Crashing Waves and Textured Surfaces at George Marshall Store Gallery

The mid summer exhibitions at York’s George Marshall Store Gallery feature the work of three well-established New England artists. Wendy Turner from Kittery, Maine, is exhibiting a new body of large oil canvases called “Brave Boat Harbor Reflections.” Her paintings pair beautifully with sculptural vessels and platters by ceramic artist Paul Heroux. Completing the trio is the work of Vermont artist Mark Goodwin, who expresses his ideas through mixed media paintings, works on paper and small sculpture.

For the past forty years, Wendy Turner has painted with watercolor, pastel and most recently with oil. She has truly hit her stride with the medium in these large oils that include views of near-by Brave Boat Harbor and surroundings. She skillfully captures the clarity of seasonal light on the rocky shore and the energy of cresting waves in contrast to quiet tidal pools in the foreground. A visitor commented that “You can almost feel the temperature of the water and air; it is like you are standing right there with the water lapping your ankles.”

Besides her landscape views, Turner is also exhibiting five intricate paintings of close-up views of stacked lobster traps. It is not known if lobsters prefer the new colorful lobster traps that have replaced the traditional wooden and dark green ones, but it has been an inspiration to artists like Turner. There is nothing cliché about these trap paintings. They are a study in color and patterns that have a mesmerizing abstract quality.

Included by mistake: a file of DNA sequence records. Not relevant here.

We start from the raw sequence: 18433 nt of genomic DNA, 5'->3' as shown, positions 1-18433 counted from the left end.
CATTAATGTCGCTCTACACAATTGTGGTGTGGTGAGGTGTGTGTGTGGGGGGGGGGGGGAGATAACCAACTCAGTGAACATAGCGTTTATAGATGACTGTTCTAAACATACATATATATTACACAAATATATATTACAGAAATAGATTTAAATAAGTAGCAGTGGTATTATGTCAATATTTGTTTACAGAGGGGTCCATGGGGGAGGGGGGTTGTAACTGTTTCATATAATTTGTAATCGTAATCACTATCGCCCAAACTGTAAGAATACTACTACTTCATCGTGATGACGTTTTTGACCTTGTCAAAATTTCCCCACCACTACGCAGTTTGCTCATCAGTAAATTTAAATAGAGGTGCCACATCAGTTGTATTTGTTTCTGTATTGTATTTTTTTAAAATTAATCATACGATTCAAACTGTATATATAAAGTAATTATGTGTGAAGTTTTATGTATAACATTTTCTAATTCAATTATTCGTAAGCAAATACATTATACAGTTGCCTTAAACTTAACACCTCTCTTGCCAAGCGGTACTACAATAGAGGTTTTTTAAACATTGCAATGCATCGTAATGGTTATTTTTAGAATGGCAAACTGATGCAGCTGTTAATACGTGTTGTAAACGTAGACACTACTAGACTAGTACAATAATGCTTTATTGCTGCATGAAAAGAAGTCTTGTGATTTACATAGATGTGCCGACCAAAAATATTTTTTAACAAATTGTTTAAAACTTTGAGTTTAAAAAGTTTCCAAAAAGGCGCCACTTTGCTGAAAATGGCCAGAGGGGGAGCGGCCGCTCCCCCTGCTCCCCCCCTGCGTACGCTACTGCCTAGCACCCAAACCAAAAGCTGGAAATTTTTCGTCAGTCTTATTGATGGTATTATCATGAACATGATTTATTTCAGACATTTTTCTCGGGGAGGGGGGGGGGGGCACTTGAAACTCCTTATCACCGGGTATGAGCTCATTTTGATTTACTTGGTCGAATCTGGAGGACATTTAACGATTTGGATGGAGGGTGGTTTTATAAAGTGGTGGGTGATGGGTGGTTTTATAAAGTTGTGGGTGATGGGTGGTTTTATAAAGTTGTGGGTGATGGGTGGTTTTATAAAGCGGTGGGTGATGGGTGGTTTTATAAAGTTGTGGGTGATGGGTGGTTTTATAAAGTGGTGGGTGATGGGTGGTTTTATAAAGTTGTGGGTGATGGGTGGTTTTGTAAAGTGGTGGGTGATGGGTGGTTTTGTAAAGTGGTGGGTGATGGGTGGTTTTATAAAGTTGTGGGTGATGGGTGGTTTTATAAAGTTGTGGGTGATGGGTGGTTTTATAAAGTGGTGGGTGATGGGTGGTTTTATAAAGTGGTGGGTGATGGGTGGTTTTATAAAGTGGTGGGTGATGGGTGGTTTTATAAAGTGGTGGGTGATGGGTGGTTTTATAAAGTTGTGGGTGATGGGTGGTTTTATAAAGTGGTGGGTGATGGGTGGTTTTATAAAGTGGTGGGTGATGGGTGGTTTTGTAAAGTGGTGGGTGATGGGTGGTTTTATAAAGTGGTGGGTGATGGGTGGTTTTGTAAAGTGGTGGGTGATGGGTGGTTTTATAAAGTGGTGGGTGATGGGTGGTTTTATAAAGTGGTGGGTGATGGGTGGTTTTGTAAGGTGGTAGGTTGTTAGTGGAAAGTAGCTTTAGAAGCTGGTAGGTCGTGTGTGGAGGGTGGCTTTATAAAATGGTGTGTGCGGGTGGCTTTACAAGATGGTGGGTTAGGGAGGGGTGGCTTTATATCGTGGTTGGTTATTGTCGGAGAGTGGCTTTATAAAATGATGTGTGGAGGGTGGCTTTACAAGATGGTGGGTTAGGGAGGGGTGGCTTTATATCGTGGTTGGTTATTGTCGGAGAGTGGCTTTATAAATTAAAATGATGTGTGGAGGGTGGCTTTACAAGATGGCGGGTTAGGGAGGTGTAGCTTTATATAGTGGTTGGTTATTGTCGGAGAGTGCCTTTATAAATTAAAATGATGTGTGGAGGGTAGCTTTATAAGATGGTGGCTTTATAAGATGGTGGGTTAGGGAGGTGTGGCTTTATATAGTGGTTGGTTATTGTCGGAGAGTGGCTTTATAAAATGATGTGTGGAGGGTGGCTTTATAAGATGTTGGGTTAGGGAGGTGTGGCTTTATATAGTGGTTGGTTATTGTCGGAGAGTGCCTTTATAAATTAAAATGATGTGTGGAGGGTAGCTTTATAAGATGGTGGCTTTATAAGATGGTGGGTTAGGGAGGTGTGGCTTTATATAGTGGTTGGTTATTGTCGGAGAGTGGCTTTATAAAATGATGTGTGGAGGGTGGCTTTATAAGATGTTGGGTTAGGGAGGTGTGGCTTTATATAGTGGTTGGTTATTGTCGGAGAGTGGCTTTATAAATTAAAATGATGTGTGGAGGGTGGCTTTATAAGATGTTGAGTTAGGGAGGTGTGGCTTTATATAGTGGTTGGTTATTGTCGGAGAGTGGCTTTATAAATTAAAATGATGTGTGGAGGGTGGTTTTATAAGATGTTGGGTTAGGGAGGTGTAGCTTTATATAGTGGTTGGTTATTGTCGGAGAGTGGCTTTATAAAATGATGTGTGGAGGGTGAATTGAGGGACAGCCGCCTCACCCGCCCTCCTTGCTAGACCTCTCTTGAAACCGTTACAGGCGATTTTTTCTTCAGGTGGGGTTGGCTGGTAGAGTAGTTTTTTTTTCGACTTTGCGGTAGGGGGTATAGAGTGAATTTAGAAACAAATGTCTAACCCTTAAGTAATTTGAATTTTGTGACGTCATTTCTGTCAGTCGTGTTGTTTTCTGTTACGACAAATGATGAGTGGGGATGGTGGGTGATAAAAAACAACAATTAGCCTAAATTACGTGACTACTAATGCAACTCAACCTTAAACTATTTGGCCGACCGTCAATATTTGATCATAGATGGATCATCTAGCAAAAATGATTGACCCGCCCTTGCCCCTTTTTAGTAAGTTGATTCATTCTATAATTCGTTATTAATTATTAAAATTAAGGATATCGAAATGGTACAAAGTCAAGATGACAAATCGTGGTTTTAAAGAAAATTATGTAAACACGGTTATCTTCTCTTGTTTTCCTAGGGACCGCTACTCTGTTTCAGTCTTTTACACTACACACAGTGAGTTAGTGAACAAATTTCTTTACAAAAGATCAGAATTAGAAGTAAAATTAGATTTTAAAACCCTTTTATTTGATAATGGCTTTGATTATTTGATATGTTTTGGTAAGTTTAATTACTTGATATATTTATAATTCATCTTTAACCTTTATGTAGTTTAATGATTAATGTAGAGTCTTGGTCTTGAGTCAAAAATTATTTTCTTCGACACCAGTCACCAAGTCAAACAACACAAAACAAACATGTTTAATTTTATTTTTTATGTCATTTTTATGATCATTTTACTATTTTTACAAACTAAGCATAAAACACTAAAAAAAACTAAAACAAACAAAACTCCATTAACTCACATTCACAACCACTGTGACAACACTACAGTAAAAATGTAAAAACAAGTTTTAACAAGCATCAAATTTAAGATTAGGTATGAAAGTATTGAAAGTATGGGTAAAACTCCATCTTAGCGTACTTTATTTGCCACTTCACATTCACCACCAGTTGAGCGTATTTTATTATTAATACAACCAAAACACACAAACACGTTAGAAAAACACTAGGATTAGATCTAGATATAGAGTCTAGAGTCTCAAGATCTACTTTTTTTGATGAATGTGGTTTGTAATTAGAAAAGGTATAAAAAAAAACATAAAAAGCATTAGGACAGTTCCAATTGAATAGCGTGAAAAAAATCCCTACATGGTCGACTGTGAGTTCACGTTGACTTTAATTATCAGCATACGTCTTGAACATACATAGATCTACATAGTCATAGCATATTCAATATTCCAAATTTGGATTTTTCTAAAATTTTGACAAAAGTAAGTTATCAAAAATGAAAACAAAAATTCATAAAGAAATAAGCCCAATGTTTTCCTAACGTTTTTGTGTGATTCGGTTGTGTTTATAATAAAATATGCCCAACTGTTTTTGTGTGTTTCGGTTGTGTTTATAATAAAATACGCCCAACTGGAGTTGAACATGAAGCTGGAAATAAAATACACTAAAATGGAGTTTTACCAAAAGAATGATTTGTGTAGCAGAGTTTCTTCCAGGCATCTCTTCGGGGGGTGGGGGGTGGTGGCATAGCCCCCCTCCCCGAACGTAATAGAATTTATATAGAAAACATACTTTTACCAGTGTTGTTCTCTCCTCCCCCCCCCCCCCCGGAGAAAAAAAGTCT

Paul Heroux is a master ceramic artist living and working in Central Maine. He has recently retired after three decades as head of the ceramics department at Bates College and is enjoying dedicating time to his own work, exploring new forms, techniques and commissions. His work is sculptural, visibly strong, durable and is intended to invite touch and use. His lustrous glazes and surface decoration reference plant life, landscape and a number of other changing influences. He received his degrees from the Boston Museum of Fine Art and his work is included in numerous museums, corporations and private collections.


“Indigo Sequence” by Mark Goodwin

Mark Goodwin’s canvases, works on paper and sculptural constructions are non-objective. He paints, draws, erases, scratches, folds, rubs and cuts various materials, creating works that seem to relay messages and have a sense of history and discovery.
There is a quiet elegance to his mark making and layering of materials. They are contemplative works that invite the viewer to spend time with.

The exhibitions continue through August 24. Gallery hours are Tuesday through Saturday 10 a.m. – 5 p.m. and Sunday 1 – 5 p.m. 140 Lindsay Road, York, Maine.